• Ancient Rome
  • 1 min

By Crusader1307

Actually another Title borrowed from Ancient Greece (which associated the word "Tyrannos"), the position of Dominus (and it's feminine "Domina") - were seen in usage in the 2nd Century AD. Originally not a "legal" Title, it was afforded such status under Emperor Diocletian. By strict definition, "Dominus" means to "dominate or own". Seen as a Slave Owner and Seller, The Dominus was a form of "Lesser" Nobility. Often looked down upon by "Upper" Class Romans, such interactions were normally accomplished through intermediaries. Still, a Dominus was known for his quality of Slaves maintained and sold. Most consignments were destined as Household Servants. Some Dominus and Domina specialized in the "Fighting" Class  (or Gladiators).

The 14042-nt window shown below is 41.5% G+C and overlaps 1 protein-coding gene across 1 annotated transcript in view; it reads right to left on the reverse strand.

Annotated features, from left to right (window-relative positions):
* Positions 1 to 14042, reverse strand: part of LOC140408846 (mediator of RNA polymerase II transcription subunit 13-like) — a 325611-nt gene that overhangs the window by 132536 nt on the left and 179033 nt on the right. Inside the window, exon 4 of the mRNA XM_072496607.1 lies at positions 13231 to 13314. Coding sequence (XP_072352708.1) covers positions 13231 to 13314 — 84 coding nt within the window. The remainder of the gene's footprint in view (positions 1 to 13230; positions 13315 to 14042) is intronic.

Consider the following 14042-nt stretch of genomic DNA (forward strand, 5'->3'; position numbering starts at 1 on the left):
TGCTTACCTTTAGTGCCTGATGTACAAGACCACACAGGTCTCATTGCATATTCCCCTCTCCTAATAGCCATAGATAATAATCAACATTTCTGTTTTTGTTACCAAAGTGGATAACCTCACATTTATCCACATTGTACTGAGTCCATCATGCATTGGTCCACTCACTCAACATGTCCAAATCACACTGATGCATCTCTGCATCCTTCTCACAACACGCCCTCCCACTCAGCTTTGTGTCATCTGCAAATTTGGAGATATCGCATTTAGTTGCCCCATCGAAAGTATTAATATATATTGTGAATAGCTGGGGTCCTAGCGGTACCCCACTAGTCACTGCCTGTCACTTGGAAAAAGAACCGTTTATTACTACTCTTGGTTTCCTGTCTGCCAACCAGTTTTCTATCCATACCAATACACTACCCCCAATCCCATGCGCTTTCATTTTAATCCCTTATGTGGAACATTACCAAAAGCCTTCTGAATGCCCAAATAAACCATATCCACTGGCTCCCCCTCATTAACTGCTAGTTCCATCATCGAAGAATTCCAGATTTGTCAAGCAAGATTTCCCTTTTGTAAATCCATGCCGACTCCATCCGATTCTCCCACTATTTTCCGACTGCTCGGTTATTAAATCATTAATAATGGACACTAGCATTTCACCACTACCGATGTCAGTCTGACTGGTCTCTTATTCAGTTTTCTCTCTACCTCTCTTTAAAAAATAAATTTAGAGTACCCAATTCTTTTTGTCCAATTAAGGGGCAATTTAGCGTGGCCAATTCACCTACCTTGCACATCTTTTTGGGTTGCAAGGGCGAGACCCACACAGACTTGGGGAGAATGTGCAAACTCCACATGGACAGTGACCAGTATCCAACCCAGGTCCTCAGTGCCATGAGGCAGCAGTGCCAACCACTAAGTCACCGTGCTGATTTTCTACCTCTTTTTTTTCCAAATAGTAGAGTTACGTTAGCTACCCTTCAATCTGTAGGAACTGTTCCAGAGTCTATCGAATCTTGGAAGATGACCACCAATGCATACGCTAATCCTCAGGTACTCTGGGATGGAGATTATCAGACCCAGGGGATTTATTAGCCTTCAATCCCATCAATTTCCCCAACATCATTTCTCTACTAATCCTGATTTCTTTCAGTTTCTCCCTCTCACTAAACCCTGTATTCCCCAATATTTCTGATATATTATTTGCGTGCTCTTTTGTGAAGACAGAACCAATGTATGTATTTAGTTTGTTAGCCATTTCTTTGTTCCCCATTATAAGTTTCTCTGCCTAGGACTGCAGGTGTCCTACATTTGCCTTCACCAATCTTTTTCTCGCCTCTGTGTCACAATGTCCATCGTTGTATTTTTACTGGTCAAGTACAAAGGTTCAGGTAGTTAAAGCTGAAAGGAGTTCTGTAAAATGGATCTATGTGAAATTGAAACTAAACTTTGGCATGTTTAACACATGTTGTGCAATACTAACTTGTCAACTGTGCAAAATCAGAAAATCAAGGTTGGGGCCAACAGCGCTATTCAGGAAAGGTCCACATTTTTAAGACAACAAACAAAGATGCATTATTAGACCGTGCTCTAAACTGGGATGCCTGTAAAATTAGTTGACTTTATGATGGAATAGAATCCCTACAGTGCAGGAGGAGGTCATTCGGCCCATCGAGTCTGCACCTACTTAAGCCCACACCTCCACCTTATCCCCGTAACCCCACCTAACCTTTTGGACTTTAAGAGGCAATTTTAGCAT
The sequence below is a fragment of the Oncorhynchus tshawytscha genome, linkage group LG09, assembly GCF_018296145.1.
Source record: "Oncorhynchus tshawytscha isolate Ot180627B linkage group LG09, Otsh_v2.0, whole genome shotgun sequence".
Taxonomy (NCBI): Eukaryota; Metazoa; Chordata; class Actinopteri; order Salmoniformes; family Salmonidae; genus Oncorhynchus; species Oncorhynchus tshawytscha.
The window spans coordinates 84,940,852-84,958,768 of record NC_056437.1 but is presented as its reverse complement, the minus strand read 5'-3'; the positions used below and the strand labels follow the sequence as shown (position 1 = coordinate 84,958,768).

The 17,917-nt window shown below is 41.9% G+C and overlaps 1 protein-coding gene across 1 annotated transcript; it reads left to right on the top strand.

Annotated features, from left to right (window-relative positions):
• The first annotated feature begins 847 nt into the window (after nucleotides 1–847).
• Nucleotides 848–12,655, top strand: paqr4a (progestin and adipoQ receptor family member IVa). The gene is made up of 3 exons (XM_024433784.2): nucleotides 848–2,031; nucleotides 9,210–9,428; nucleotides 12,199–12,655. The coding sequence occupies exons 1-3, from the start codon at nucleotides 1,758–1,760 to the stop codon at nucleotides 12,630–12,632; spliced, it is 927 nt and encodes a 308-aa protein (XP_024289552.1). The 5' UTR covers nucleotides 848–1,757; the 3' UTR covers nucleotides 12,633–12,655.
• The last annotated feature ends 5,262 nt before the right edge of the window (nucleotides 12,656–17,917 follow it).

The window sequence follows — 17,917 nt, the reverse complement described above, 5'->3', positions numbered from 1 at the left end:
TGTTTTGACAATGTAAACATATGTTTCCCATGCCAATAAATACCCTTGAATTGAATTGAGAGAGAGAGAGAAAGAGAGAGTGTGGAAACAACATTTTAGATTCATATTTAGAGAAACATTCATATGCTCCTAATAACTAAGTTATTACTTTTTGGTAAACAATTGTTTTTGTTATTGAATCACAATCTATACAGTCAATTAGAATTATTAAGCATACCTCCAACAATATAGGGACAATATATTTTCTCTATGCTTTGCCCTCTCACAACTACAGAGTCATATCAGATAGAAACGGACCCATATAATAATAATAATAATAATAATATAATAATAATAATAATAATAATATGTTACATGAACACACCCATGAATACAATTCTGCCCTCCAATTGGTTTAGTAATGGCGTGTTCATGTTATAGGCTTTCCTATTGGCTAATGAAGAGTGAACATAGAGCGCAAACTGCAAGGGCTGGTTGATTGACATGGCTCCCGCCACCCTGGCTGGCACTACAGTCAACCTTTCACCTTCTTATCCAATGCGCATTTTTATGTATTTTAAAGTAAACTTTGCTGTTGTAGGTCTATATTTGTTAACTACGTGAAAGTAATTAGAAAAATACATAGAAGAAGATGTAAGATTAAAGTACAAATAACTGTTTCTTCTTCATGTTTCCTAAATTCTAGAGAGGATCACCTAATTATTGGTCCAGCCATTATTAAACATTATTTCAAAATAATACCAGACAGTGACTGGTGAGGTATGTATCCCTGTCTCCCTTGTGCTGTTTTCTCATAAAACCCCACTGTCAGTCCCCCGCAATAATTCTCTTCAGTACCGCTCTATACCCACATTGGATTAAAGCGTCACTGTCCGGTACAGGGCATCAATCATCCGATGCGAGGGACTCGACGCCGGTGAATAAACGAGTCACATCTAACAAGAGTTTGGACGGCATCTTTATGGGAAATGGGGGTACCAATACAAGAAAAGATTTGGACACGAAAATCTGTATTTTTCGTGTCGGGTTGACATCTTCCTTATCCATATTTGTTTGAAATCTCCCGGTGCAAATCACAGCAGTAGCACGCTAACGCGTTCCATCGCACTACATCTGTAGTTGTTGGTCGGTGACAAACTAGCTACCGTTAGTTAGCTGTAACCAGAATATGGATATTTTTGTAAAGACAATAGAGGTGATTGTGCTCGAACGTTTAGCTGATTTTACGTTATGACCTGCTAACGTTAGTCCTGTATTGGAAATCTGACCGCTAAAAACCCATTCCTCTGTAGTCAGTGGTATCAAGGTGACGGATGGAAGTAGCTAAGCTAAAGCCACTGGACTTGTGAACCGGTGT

Roman women were traditionally not Business Owners, with certain exceptions. A Mobile Woman was expected to conduct her affairs through Senior Household Servants. A Domina was one such position were such protocols were not enforced. This made a sometimes uncomfortable "interaction" between a "Businessman" and a "Domina". Later, the Title would evolve in both Italy and Spain into that of "Dom" or Sir. It was also associated with a Landowner.